Identity Politics Has Nearly Destroyed the Humanities; Now It Is Threatening the Hard Sciences

This article by Heather MacDonald is a must-read! If you thought you could escape identity politics by going into the sciences, or possibly even into engineering, think again.

The article’s opening paragraphs spell out clearly what is happening in scientific organizations, academic or in government:

Identity politics has engulfed the humanities and social sciences on American campuses; now it is taking over the hard sciences. The STEM fields — science, technology, engineering, and math — are under attack for being insufficiently “diverse.” The pressure to increase the representation of females, blacks, and Hispanics comes from the federal government, university administrators, and scientific societies themselves. That pressure is changing how science is taught and how scientific qualifications are evaluated. The results will be disastrous for scientific innovation and for American competitiveness.

scientist at UCLA reports: “All across the country the big question now in STEM is: how can we promote more women and minorities by ‘changing’ (i.e., lowering) the requirements we had previously set for graduate level study?” Mathematical problem-solving is being deemphasized in favor of more qualitative group projects; the pace of undergraduate physics education is being slowed down so that no one gets left behind.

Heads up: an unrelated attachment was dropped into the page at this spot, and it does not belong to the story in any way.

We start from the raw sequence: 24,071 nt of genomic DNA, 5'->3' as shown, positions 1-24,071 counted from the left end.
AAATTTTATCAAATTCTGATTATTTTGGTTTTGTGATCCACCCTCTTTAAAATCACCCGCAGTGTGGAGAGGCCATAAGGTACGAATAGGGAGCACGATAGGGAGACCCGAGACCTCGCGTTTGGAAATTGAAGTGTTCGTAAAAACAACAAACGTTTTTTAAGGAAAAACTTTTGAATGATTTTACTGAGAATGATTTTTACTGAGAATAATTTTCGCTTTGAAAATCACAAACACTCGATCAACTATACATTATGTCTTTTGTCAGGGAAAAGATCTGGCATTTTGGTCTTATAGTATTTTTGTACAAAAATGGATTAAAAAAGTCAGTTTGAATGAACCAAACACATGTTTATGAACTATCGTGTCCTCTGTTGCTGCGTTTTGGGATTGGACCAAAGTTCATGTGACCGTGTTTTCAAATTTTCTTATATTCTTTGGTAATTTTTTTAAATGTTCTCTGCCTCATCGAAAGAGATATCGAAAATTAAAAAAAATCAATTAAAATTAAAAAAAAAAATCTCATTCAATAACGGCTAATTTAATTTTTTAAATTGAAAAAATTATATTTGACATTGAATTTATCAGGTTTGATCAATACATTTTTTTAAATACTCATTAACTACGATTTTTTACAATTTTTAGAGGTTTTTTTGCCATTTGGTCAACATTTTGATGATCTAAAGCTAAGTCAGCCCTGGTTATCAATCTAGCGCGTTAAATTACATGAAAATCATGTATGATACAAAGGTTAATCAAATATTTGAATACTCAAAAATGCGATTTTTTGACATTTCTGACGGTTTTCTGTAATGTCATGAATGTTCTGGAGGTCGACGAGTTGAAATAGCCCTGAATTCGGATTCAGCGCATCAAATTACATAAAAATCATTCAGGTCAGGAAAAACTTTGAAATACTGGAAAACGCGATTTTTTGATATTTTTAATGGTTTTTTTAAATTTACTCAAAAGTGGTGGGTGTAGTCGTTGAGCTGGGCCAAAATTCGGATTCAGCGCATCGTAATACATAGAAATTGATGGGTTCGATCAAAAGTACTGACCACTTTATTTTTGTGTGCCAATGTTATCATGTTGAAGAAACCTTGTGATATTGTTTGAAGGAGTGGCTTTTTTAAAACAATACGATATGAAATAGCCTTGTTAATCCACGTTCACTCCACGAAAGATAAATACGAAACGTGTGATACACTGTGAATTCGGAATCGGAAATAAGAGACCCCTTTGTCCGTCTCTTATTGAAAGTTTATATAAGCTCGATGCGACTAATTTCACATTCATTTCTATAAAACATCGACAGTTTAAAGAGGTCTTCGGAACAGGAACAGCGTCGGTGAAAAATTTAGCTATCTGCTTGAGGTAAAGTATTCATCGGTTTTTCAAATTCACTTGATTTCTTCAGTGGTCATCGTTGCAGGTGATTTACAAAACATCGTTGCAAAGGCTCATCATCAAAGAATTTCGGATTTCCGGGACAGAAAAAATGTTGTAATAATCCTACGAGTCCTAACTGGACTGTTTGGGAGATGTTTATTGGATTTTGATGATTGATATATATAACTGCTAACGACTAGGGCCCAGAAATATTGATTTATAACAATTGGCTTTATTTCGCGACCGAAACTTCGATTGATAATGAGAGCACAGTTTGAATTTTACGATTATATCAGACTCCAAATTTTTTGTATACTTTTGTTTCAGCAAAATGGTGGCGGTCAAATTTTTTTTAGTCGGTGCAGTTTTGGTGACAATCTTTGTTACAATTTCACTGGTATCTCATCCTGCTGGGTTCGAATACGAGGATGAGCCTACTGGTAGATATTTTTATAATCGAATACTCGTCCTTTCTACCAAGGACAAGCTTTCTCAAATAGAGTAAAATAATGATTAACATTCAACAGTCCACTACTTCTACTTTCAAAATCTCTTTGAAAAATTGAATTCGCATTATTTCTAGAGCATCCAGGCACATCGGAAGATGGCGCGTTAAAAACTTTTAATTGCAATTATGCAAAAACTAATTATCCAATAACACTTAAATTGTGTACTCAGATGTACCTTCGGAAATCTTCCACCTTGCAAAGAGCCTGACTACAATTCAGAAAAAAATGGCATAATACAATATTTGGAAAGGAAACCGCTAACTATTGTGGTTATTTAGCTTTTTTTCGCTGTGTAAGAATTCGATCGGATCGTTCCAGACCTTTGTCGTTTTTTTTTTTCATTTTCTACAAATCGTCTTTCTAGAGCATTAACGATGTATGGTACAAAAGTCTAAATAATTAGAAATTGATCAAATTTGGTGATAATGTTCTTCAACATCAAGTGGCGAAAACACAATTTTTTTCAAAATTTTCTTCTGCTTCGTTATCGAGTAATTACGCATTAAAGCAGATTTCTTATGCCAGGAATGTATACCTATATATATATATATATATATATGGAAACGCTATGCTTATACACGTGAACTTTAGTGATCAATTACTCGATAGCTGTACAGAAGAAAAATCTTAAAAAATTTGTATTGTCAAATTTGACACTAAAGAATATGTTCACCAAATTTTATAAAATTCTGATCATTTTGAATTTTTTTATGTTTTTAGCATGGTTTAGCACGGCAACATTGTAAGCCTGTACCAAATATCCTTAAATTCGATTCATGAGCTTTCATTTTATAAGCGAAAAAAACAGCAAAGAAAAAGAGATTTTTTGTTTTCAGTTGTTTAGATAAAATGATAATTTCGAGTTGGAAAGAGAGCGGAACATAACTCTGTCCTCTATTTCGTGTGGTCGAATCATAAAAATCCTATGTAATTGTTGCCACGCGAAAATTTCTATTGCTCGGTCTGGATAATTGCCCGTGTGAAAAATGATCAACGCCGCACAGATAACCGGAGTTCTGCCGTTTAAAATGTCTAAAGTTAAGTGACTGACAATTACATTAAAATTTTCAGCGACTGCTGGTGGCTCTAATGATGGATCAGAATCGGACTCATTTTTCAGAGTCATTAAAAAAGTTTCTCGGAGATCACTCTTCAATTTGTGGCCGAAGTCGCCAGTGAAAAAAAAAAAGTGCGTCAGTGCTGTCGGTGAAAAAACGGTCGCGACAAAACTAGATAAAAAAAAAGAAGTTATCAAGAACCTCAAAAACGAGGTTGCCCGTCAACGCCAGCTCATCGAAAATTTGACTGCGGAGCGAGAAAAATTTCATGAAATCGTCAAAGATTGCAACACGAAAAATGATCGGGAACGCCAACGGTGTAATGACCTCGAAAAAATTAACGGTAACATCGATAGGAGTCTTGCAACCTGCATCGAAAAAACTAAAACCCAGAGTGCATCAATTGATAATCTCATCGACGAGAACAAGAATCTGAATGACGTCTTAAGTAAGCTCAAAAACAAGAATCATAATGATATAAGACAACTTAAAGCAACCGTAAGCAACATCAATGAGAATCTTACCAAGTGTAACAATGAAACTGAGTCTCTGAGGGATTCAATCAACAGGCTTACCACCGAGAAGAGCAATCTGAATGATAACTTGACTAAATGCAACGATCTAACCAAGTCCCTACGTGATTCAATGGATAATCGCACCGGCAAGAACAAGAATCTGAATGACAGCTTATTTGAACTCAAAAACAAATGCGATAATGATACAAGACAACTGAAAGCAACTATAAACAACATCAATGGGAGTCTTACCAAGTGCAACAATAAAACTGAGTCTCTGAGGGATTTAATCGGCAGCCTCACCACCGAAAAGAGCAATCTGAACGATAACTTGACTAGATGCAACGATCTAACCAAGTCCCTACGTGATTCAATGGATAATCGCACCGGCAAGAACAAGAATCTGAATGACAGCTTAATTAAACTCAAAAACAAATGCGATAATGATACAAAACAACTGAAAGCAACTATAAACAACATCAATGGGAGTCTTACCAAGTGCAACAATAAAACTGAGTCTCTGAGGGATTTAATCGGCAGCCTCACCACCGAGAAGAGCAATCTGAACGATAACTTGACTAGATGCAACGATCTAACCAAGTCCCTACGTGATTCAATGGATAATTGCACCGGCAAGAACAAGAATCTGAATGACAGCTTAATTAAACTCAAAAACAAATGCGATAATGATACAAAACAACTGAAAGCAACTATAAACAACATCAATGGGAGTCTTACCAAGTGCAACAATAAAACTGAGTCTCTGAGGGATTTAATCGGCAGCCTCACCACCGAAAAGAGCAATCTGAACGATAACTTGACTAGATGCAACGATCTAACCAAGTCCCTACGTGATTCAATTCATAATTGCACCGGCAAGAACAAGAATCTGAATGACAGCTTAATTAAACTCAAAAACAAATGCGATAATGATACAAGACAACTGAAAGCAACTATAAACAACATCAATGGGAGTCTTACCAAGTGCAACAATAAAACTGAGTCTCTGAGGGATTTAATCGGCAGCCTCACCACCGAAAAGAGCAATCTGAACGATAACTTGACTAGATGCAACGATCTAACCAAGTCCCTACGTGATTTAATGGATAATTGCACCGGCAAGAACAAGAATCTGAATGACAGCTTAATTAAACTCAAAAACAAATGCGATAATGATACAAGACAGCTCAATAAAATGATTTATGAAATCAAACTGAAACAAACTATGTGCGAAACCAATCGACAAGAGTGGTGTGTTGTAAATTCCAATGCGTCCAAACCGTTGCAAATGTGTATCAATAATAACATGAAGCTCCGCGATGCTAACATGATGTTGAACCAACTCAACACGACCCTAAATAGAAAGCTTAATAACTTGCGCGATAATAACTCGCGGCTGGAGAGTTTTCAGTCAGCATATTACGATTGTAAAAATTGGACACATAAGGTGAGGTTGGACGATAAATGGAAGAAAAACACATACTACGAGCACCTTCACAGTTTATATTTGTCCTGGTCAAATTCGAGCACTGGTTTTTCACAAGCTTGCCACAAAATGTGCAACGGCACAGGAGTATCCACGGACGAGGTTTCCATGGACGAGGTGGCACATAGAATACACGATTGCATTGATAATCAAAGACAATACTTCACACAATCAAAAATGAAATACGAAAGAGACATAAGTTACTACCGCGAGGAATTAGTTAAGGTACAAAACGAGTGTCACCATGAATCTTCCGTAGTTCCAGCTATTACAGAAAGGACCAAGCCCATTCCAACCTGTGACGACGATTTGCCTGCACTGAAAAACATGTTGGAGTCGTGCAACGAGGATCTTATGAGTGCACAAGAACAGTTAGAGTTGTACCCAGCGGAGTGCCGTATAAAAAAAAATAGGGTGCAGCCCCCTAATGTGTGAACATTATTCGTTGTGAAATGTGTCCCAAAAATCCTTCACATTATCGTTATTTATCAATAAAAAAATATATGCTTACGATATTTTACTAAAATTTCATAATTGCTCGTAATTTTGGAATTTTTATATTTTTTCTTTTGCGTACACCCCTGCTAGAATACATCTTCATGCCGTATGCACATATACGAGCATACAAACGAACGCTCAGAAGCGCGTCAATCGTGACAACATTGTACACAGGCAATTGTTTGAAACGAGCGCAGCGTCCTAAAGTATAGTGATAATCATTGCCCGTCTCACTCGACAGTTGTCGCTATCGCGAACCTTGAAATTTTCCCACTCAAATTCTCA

The National Science Foundation (NSF), a federal agency that funds university research, is consumed by diversity ideology. Progress in science, it argues, requires a “diverse STEM workforce.” Programs to boost diversity in STEM pour forth from its coffers in wild abundance. The NSF jump-started the implicit-bias industry in the 1990s by underwriting the development of the implicit association test (IAT). (The IAT purports to reveal a subject’s unconscious biases by measuring the speed with which he associates minority faces with positive or negative words; see “Are We All Unconscious Racists?,” Autumn 2017.) Since then, the NSF has continued to dump millions of dollars into implicit-bias activism. In July 2017, it awarded $1 million to the University of New Hampshire and two other institutions to develop a “bias-awareness intervention tool.” Another $2 million that same month went to the Department of Aerospace Engineering at Texas A&M University to “remediate microaggressions and implicit biases” in engineering classrooms.

Back in the early to mid-1990s, I argued to anyone who would listen that if the preferential-admissions, preferential-hiring bandwagon was not stopped, and if the collective academic grievance industry was not exposed for what it was (at the time it was limited to English and comparative literature departments, and had crept into law schools) these movements would eventually inundate everything in their path, like successive tidal waves.

It was clear, at least to me, what was coming. I even detoured from my original intended academic career path (emphasizing history and philosophy of science, epistemology, and metaphysics) to write a book on the subject. My effort was not perfect. There were things I neglected. It was, however, researched from scratch and written on my own time without the sort of administrative support (e.g., grant money) that would likely have been available to someone on the other side of the fence and would have enabled a more complete job.